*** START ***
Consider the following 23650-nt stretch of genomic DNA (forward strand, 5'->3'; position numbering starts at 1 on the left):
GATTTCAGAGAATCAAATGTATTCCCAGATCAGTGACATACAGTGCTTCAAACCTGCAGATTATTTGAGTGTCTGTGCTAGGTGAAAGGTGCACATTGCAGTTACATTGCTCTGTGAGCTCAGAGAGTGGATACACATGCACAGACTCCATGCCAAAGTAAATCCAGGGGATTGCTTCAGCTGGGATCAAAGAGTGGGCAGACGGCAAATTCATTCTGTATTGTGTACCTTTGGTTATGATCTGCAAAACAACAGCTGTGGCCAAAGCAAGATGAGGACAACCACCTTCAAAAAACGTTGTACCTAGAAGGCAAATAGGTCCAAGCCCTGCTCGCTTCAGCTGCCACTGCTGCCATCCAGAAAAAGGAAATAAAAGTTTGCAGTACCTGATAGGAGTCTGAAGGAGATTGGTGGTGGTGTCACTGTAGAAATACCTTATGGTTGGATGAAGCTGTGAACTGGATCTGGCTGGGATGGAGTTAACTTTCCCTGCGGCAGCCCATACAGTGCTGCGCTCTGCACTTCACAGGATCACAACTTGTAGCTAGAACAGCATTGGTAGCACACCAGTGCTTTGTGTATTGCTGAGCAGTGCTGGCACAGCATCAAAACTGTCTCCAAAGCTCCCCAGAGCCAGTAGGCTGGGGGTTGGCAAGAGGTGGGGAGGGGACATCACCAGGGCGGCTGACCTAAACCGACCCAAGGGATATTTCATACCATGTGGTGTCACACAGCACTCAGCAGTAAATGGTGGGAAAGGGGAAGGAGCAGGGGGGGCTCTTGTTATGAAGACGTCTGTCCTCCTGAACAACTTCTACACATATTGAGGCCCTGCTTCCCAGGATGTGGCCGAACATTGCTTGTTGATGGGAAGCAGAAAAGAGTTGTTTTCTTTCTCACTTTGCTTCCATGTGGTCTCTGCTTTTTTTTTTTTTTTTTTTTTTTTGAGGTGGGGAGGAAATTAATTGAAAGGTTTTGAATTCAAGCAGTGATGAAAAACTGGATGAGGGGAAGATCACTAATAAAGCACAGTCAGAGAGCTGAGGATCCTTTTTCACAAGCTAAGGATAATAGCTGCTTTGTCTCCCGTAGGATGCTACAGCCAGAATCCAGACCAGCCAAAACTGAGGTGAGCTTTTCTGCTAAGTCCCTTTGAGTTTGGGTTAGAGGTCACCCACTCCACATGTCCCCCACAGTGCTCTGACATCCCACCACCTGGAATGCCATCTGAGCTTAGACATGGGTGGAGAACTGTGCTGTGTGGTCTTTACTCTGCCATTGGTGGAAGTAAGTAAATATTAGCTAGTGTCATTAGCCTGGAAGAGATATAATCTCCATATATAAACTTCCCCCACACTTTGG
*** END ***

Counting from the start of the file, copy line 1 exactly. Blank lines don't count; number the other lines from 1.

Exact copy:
Consider the following 23650-nt stretch of genomic DNA (forward strand, 5'->3'; position numbering starts at 1 on the left):